MusicBox maps future for managing large music collections

Anita Lillie's thesis for MIT Media Labs resulted in a futuristic music library visualization tool.

Donald Bell Senior Editor / How To
Donald Bell has spent more than five years as a CNET senior editor, reviewing everything from MP3 players to the first three generations of the Apple iPad. He currently devotes his time to producing How To content for CNET, as well as weekly episodes of CNET's Top 5 video series.
Donald Bell
2 min read

One of the most common complaints I hear from people with large music collections is that browsing through songs as if scrolling through a spreadsheet is tedious. For these file-hoarding music fanatics, aimlessly browsing through their music library holds the same appeal as flipping through the card catalog of the Library of Congress.

The problem is: there comes a point when the iTunes paradigm of presenting your music collection as a column-sorted list of files is just absurd. Thankfully, Anita Lillie from MIT's Media Lab has based her thesis around a new way to visualize song data and she's called it MusicBox. The application is an academic exercise and unlikely to be developed into a commercial application, but it opens more than a few doors of perception when it comes to thinking about your music collection.

Screen shot of MusicBox software.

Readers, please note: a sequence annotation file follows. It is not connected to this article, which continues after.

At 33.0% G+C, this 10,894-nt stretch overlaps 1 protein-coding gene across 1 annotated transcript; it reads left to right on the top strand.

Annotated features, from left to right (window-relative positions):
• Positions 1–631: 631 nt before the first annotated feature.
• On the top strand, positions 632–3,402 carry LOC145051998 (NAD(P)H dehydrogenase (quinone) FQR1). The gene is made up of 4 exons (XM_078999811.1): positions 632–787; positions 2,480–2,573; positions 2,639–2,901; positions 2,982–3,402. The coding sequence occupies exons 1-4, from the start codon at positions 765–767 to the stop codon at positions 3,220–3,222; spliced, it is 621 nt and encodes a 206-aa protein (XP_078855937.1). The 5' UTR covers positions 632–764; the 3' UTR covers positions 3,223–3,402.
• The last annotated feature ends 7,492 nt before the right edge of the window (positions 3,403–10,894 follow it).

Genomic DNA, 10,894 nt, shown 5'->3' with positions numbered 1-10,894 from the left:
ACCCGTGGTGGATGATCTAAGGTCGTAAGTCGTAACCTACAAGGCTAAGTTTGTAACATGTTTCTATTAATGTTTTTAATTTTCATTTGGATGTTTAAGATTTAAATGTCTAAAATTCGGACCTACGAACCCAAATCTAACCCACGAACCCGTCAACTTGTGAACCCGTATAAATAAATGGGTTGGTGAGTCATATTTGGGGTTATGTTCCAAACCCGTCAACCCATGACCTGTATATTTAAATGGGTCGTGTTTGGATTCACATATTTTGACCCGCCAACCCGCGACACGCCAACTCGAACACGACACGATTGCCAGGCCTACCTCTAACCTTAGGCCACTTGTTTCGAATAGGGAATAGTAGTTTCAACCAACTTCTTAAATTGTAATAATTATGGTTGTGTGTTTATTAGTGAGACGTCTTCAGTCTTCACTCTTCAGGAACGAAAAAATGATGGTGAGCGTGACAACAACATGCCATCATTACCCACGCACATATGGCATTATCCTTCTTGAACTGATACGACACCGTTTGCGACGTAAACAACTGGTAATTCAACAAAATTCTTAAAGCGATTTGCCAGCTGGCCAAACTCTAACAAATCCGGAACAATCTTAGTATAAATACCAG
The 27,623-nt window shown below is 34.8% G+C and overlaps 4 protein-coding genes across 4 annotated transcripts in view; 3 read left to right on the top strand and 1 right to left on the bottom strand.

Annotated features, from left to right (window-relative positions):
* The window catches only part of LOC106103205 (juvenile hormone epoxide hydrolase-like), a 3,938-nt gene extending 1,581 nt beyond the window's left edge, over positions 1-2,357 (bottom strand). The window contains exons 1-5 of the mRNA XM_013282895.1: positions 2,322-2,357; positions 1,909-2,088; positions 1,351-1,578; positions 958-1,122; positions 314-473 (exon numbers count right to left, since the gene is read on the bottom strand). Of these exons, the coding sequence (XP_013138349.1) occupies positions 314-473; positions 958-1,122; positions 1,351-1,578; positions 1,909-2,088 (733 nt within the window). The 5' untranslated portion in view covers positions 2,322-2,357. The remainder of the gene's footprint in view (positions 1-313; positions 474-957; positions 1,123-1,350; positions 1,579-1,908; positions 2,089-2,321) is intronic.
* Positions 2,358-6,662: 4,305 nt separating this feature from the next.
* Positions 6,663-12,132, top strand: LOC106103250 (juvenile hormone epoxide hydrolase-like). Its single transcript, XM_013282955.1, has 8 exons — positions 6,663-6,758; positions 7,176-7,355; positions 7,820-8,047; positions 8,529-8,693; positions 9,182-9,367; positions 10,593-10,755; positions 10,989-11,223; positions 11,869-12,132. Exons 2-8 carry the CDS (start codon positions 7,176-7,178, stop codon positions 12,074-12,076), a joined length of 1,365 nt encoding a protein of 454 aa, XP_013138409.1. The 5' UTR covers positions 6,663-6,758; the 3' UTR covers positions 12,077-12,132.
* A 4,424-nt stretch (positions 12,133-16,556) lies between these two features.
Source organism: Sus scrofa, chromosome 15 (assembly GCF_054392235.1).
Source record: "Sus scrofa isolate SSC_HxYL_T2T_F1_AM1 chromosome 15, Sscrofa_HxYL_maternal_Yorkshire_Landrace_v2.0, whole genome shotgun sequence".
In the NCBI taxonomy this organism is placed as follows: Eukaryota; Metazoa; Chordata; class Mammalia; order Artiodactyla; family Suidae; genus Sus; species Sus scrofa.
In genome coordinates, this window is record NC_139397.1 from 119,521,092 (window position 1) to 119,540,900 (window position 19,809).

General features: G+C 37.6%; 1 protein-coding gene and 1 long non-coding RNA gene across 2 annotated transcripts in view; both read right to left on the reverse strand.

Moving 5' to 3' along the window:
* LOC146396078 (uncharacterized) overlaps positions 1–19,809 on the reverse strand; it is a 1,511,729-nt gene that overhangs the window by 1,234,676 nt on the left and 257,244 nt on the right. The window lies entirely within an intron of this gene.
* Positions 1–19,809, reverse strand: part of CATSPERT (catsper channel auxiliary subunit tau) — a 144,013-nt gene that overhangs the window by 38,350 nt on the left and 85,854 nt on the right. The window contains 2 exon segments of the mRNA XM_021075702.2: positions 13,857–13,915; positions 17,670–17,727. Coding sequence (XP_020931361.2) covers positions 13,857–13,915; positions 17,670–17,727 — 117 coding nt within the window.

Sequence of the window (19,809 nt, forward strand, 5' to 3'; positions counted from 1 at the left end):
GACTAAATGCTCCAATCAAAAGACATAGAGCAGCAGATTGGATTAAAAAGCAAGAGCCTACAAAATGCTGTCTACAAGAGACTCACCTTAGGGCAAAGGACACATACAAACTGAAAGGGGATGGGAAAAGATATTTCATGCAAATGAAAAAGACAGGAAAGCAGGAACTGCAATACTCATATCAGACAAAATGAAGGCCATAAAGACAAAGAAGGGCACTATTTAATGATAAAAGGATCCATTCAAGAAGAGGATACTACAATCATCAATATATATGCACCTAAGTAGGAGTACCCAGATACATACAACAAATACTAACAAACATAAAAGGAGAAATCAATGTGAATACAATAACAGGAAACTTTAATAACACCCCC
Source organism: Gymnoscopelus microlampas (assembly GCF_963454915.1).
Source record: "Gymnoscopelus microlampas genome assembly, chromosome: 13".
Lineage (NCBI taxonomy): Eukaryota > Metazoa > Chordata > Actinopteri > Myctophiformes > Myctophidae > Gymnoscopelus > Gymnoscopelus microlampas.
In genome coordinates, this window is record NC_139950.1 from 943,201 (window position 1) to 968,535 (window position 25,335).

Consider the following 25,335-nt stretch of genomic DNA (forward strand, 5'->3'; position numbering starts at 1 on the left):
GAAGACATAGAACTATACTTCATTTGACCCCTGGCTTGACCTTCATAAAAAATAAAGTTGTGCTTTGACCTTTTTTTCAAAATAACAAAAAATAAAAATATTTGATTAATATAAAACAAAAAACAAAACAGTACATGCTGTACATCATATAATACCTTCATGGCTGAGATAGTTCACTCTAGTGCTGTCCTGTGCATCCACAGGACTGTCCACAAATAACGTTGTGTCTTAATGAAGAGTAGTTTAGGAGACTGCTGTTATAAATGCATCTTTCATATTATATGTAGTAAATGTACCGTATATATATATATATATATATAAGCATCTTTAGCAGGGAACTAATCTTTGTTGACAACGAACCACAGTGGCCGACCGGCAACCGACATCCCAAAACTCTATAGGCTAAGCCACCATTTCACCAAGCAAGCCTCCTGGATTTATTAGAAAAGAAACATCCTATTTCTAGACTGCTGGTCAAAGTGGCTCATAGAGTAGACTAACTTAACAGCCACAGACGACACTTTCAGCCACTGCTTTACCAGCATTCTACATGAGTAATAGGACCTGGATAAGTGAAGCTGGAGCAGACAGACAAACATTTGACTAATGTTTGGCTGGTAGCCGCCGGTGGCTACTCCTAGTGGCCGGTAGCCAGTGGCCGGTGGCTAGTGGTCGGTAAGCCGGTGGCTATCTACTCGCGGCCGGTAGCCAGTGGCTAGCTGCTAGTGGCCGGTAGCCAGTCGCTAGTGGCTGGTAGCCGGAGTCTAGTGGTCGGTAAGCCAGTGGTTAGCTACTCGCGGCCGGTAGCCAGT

MusicBox includes many of the practical jukebox features you'd see in iTunes, but the visualization at its center radically rethinks the way we're accustomed to arranging our music collections. Anita Lillie

Lillie's MusicBox goes far beyond the conventional sorting strategies of ID3 tags and file types, expanding the vocabulary to include factors such as tempo, timbre, and even data summarizing the acoustical properties of a song, pulled from another project of Lillie's called Soundsieve. After dialing-in the particular view of your collection you're interested in, you can plot a path across your songs to create an intelligent playlist capable of, say, playing songs in escalating tempo, or grouping songs with similar acoustic fingerprints across multiple genres (think Lionel Hampton alongside gamelan music).

Of course, from a practical standpoint, I already have a hard enough time explaining to my parents how iTunes works. Demonstrating interrelated acoustical nodes will likely melt mom and dad's brains. For advanced users hungry for new and novel ways to navigate monolithic collections, however, Anita Lillie's MusicBox project points to hope on the horizon.

(Via MAKE)